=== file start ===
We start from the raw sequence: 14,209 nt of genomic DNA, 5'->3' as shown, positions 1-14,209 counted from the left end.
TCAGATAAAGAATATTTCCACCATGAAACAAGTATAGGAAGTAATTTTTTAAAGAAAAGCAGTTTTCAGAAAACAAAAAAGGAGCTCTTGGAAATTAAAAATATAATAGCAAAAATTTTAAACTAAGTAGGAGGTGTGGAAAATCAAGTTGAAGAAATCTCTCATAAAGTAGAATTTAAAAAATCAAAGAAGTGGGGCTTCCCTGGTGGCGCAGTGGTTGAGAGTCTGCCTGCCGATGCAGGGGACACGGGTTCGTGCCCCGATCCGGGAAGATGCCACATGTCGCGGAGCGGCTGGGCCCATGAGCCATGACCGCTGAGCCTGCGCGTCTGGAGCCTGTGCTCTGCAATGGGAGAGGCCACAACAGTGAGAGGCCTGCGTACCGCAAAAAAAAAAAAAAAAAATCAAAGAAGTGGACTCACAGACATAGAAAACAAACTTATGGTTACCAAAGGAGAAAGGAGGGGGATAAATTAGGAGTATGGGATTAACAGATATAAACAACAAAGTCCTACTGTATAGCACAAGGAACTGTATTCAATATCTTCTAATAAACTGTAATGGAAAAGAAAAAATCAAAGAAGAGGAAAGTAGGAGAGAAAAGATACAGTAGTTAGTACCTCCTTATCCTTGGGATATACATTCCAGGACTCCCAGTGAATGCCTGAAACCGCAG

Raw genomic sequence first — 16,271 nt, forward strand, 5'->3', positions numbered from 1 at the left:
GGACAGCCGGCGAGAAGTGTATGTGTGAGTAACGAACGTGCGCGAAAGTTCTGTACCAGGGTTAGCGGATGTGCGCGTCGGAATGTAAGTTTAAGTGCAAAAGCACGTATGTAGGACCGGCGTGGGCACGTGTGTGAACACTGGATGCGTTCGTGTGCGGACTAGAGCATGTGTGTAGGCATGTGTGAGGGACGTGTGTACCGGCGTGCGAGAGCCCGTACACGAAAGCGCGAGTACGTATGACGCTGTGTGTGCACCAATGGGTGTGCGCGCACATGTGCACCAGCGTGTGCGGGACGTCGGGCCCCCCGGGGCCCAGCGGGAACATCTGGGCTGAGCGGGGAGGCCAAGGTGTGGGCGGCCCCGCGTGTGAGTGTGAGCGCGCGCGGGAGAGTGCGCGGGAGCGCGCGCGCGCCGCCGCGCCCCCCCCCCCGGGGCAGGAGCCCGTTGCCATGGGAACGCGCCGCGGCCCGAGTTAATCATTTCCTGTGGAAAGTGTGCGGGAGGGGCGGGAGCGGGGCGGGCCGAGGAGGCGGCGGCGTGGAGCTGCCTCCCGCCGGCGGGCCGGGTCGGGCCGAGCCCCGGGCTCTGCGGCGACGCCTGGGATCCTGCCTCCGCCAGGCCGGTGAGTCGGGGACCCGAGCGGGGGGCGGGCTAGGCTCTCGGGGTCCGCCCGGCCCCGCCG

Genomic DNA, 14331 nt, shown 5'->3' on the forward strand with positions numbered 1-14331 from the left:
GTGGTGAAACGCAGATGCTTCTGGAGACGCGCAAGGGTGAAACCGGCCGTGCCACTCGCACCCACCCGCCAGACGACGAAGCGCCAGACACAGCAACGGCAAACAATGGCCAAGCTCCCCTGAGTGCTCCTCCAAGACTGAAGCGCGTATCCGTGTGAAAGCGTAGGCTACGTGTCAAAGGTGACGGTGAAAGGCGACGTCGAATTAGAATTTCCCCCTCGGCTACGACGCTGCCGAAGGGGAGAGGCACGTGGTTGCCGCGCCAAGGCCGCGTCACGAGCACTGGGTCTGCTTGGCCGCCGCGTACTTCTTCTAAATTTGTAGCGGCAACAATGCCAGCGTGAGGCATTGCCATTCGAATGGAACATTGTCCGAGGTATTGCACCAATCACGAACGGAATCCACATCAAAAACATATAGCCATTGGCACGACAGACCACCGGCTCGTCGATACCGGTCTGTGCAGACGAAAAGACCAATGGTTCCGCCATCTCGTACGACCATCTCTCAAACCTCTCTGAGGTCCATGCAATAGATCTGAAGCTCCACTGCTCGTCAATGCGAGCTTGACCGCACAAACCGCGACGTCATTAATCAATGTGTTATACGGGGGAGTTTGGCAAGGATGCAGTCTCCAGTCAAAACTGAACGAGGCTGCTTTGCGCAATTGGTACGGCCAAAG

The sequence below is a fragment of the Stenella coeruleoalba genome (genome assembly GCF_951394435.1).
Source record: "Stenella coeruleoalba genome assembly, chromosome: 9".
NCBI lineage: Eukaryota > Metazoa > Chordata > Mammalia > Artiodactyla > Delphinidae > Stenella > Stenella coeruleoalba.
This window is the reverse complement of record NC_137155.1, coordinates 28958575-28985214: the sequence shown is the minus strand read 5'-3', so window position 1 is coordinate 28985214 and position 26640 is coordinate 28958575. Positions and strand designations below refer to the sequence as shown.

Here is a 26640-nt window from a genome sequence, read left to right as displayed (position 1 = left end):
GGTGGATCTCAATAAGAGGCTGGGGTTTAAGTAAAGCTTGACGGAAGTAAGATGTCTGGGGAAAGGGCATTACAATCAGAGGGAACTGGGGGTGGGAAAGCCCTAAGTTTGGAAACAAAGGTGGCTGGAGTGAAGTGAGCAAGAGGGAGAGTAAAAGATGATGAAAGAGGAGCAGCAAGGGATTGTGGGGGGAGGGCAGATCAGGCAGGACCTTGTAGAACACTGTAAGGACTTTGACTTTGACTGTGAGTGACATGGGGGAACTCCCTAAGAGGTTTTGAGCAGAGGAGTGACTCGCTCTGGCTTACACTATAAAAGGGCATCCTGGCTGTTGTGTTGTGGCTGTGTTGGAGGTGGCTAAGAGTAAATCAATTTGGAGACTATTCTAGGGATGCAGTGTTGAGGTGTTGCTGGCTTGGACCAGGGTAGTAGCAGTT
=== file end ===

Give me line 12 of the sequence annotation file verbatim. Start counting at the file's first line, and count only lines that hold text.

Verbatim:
GGTGGATCTCAATAAGAGGCTGGGGTTTAAGTAAAGCTTGACGGAAGTAAGATGTCTGGGGAAAGGGCATTACAATCAGAGGGAACTGGGGGTGGGAAAGCCCTAAGTTTGGAAACAAAGGTGGCTGGAGTGAAGTGAGCAAGAGGGAGAGTAAAAGATGATGAAAGAGGAGCAGCAAGGGATTGTGGGGGGAGGGCAGATCAGGCAGGACCTTGTAGAACACTGTAAGGACTTTGACTTTGACTGTGAGTGACATGGGGGAACTCCCTAAGAGGTTTTGAGCAGAGGAGTGACTCGCTCTGGCTTACACTATAAAAGGGCATCCTGGCTGTTGTGTTGTGGCTGTGTTGGAGGTGGCTAAGAGTAAATCAATTTGGAGACTATTCTAGGGATGCAGTGTTGAGGTGTTGCTGGCTTGGACCAGGGTAGTAGCAGTT